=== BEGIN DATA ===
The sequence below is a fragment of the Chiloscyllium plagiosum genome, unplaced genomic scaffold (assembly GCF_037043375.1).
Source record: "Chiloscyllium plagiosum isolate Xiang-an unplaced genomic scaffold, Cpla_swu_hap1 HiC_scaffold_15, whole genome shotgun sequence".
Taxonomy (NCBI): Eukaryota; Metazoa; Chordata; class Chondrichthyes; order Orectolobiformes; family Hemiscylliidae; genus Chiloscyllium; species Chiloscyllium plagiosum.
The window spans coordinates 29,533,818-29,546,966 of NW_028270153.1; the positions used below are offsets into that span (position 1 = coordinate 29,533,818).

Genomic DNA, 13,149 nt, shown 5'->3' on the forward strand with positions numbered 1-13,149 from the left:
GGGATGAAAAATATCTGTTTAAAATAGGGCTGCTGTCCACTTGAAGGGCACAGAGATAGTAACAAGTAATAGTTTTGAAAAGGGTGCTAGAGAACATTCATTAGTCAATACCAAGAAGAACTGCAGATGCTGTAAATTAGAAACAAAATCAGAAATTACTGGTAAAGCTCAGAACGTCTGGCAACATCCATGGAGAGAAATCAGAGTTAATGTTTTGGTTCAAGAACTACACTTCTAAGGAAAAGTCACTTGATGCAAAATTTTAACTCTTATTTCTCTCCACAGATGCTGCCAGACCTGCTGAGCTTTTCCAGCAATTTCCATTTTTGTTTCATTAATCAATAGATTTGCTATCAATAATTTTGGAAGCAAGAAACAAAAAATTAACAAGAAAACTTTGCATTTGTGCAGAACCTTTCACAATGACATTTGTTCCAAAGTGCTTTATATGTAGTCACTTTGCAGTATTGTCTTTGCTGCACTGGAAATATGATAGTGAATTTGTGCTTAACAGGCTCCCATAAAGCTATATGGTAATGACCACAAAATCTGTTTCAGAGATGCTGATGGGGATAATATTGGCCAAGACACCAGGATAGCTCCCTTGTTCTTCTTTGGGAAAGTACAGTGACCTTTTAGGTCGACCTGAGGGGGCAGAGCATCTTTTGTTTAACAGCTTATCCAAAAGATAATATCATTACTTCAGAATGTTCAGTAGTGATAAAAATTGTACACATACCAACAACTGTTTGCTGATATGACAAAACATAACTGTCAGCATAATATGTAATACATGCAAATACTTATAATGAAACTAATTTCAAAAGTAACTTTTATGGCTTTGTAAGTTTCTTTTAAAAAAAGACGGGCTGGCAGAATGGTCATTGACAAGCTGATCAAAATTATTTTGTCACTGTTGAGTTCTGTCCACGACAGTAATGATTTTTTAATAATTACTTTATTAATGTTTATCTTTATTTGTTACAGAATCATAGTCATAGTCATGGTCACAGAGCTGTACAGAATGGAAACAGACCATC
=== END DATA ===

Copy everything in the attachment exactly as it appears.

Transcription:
The sequence below is a fragment of the Chiloscyllium plagiosum genome, unplaced genomic scaffold (assembly GCF_037043375.1).
Source record: "Chiloscyllium plagiosum isolate Xiang-an unplaced genomic scaffold, Cpla_swu_hap1 HiC_scaffold_15, whole genome shotgun sequence".
Taxonomy (NCBI): Eukaryota; Metazoa; Chordata; class Chondrichthyes; order Orectolobiformes; family Hemiscylliidae; genus Chiloscyllium; species Chiloscyllium plagiosum.
The window spans coordinates 29,533,818-29,546,966 of NW_028270153.1; the positions used below are offsets into that span (position 1 = coordinate 29,533,818).

Genomic DNA, 13,149 nt, shown 5'->3' on the forward strand with positions numbered 1-13,149 from the left:
GGGATGAAAAATATCTGTTTAAAATAGGGCTGCTGTCCACTTGAAGGGCACAGAGATAGTAACAAGTAATAGTTTTGAAAAGGGTGCTAGAGAACATTCATTAGTCAATACCAAGAAGAACTGCAGATGCTGTAAATTAGAAACAAAATCAGAAATTACTGGTAAAGCTCAGAACGTCTGGCAACATCCATGGAGAGAAATCAGAGTTAATGTTTTGGTTCAAGAACTACACTTCTAAGGAAAAGTCACTTGATGCAAAATTTTAACTCTTATTTCTCTCCACAGATGCTGCCAGACCTGCTGAGCTTTTCCAGCAATTTCCATTTTTGTTTCATTAATCAATAGATTTGCTATCAATAATTTTGGAAGCAAGAAACAAAAAATTAACAAGAAAACTTTGCATTTGTGCAGAACCTTTCACAATGACATTTGTTCCAAAGTGCTTTATATGTAGTCACTTTGCAGTATTGTCTTTGCTGCACTGGAAATATGATAGTGAATTTGTGCTTAACAGGCTCCCATAAAGCTATATGGTAATGACCACAAAATCTGTTTCAGAGATGCTGATGGGGATAATATTGGCCAAGACACCAGGATAGCTCCCTTGTTCTTCTTTGGGAAAGTACAGTGACCTTTTAGGTCGACCTGAGGGGGCAGAGCATCTTTTGTTTAACAGCTTATCCAAAAGATAATATCATTACTTCAGAATGTTCAGTAGTGATAAAAATTGTACACATACCAACAACTGTTTGCTGATATGACAAAACATAACTGTCAGCATAATATGTAATACATGCAAATACTTATAATGAAACTAATTTCAAAAGTAACTTTTATGGCTTTGTAAGTTTCTTTTAAAAAAAGACGGGCTGGCAGAATGGTCATTGACAAGCTGATCAAAATTATTTTGTCACTGTTGAGTTCTGTCCACGACAGTAATGATTTTTTAATAATTACTTTATTAATGTTTATCTTTATTTGTTACAGAATCATAGTCATAGTCATGGTCACAGAGCTGTACAGAATGGAAACAGACCATC